Identify and explain the elements of the setting of Poe's "The Black Cat" that are typical of gothic literature.

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booboosmoosh eNotes educator| Certified Educator

There are a number of characteristics associated with gothic literature or "gothic fiction." One source lists some of these elements (found in Horace Walpole's The Castle of Otranto) as a "threatening ancestral curse" along with "hidden passages and oft-fainting heroines."

Another source notes that gothic novels were...

...set in dark, mysterious castles amid an atmosphere of terror and gloom.

Professor Robert Harris includes in his list:

  • setting in a castle
  • an atmosphere of mystery and suspense
  • an ancient prophecy
  • omens, portents, visions
  • supernatural and otherwise inexplicable events
  • high, even overwrought emotion
  • women in distress
  • women threatened by a powerful, impulsive, tyrannical male
  • the metonymy of gloom and horror

The characteristics to be found in Poe's "The Black Cat" would include high emotion on the narrator's part; supernatural and/or inexplicable events; a woman in distress; gloom and horror; and, an atmosphere of suspense.

The narrator's emotional state becomes overwrought as his drinking problem grows beyond his control:

I grew, day by day, more moody, more irritable, more regardless of the feelings of others.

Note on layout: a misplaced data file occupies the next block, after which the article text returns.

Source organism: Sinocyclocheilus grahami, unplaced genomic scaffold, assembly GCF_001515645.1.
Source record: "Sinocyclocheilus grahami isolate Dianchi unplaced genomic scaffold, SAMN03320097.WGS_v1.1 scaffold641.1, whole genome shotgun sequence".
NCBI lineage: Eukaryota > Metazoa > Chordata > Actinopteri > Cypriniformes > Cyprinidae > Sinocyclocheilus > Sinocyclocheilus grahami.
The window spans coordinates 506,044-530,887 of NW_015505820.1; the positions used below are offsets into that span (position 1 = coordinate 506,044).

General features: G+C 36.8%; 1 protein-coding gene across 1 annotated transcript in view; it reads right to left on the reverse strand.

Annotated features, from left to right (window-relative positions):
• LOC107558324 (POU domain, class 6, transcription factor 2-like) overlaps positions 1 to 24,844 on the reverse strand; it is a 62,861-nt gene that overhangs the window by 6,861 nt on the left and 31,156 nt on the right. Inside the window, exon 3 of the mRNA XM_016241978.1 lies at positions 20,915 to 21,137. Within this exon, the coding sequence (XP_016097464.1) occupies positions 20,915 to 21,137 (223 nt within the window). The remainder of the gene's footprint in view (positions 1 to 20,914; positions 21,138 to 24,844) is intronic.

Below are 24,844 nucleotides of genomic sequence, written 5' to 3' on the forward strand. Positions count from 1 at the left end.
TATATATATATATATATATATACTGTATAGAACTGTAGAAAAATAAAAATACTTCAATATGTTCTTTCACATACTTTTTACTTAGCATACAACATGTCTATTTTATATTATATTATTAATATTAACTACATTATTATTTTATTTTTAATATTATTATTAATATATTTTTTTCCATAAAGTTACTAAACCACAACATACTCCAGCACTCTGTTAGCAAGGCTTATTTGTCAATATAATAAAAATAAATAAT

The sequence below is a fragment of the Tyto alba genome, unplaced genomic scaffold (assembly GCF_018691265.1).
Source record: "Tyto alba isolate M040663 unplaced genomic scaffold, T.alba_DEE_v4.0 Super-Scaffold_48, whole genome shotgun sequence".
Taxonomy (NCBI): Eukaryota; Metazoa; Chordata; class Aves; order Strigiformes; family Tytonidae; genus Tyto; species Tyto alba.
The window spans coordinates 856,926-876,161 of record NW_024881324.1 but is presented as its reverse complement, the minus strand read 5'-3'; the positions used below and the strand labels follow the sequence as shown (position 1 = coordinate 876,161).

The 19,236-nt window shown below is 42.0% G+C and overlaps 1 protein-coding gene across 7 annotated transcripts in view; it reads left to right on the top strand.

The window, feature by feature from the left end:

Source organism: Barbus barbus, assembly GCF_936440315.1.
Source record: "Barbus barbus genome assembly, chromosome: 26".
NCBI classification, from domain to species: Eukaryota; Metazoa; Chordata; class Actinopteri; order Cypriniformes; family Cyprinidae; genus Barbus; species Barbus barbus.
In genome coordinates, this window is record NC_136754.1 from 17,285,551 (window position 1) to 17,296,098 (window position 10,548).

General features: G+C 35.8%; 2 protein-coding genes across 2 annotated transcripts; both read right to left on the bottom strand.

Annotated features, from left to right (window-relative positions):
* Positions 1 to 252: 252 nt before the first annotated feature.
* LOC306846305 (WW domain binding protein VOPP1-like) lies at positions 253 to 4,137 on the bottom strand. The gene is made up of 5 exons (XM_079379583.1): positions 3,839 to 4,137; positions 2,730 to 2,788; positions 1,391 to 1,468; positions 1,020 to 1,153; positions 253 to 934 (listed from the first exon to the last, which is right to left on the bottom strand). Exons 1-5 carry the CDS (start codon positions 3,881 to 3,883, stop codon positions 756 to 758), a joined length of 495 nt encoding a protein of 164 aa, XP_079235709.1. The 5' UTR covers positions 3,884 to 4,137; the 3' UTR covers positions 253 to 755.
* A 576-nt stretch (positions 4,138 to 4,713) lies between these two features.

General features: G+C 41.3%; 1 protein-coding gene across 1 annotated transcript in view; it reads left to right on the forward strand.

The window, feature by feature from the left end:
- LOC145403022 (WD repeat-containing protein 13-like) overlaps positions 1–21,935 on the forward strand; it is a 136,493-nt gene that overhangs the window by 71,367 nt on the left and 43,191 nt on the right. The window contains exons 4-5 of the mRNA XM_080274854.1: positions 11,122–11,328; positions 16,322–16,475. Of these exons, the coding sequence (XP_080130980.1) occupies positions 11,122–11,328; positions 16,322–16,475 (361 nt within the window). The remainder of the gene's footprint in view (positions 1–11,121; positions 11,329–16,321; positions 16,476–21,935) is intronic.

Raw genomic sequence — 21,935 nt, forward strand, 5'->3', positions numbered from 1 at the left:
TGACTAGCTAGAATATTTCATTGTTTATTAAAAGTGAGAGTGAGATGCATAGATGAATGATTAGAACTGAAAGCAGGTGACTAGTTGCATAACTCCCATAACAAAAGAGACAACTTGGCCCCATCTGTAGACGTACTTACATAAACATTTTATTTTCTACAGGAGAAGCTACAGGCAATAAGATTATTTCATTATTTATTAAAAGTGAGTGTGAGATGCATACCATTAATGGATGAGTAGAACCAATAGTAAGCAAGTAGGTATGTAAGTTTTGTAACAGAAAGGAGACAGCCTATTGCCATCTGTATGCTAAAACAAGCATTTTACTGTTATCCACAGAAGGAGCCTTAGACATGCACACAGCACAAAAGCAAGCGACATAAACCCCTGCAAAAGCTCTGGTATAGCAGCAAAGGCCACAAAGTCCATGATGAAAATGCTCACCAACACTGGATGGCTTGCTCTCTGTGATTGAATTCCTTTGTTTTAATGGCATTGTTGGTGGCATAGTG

And then...

The fury of a demon instantly possessed me. I knew myself no longer. My original soul seemed, at once, to take its flight from my body...

In terms of supernatural and/or inexplicable events, several elements are present in the story. First there is the half-joking suggestion by the narrator's wife as to the supernatural association between black cats and witches. While this may only hint at the otherworldly, there are other examples. After the narrator hangs Pluto, the house catches fire and somehow, on a wall, there is the image of the murdered cat:

I approached and saw...upon the white surface, the figure of a gigantic cat...There was a rope about the animal's neck.

Strangely, when the narrator brings home a second cat, this animal, too, is about the size Pluto was, and is also missing an eye. However, while Pluto was completely black, the new cat has a white patch on its chest‚—frighteningly for the narrator, in the shape of the gallows.

The woman in distress is the speaker's wife: at first he is only verbally abusive, but he becomes crueler, and eventually kills her without pause because she stops him from killing the second cat.

Besides the narrator's horrific acts, he also experiences dark feelings (such as gloom and horror) when near the second cat:

I am almost ashamed to own—that the terror and horror with which the animal inspired me, had been heightened...

An atmosphere of suspense builds throughout the story, but comes into full view after the man has buried his wife's body behind a bricked up wall. He is boastful to the police as to the strength of the walls, and arrogant within himself as to what a fine job he has done in concealing his crime. He even knocks on the walls with his cane, increasing the suspense in the reader as to whether this monster will get away with his crime or be caught:

The police were thoroughly satisfied and prepared to depart. The glee at my heart was too strong to be restrained. I burned to say if but one word, by way of triumph, and to render doubly sure their assurance of my guiltlessness.

These are the elements that contribute to the gothic nature of Poe's short story.

Additional source:

Adventures in English Literature, Harcourt Brace Jovanovich Publishers: Orlando, 1985.